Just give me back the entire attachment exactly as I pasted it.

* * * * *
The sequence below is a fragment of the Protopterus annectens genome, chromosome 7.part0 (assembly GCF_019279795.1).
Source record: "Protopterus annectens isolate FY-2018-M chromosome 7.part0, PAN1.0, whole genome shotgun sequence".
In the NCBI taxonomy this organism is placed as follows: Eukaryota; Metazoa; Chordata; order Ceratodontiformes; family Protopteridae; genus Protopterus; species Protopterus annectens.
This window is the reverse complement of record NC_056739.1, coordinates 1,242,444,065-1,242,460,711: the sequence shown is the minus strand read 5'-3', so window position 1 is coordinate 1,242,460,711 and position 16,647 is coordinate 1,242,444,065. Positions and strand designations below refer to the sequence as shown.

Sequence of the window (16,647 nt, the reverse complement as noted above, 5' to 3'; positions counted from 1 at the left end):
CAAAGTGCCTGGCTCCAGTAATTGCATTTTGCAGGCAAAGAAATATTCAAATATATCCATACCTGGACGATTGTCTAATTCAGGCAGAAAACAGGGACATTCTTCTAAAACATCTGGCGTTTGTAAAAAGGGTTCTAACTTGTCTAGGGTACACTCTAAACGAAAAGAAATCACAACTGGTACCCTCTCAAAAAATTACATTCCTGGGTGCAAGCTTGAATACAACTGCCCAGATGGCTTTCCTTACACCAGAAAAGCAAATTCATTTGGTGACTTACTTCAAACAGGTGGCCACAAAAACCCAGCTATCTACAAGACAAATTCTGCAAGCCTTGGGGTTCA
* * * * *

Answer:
The sequence below is a fragment of the Protopterus annectens genome, chromosome 7.part0 (assembly GCF_019279795.1).
Source record: "Protopterus annectens isolate FY-2018-M chromosome 7.part0, PAN1.0, whole genome shotgun sequence".
In the NCBI taxonomy this organism is placed as follows: Eukaryota; Metazoa; Chordata; order Ceratodontiformes; family Protopteridae; genus Protopterus; species Protopterus annectens.
This window is the reverse complement of record NC_056739.1, coordinates 1,242,444,065-1,242,460,711: the sequence shown is the minus strand read 5'-3', so window position 1 is coordinate 1,242,460,711 and position 16,647 is coordinate 1,242,444,065. Positions and strand designations below refer to the sequence as shown.

Sequence of the window (16,647 nt, the reverse complement as noted above, 5' to 3'; positions counted from 1 at the left end):
CAAAGTGCCTGGCTCCAGTAATTGCATTTTGCAGGCAAAGAAATATTCAAATATATCCATACCTGGACGATTGTCTAATTCAGGCAGAAAACAGGGACATTCTTCTAAAACATCTGGCGTTTGTAAAAAGGGTTCTAACTTGTCTAGGGTACACTCTAAACGAAAAGAAATCACAACTGGTACCCTCTCAAAAAATTACATTCCTGGGTGCAAGCTTGAATACAACTGCCCAGATGGCTTTCCTTACACCAGAAAAGCAAATTCATTTGGTGACTTACTTCAAACAGGTGGCCACAAAAACCCAGCTATCTACAAGACAAATTCTGCAAGCCTTGGGGTTCA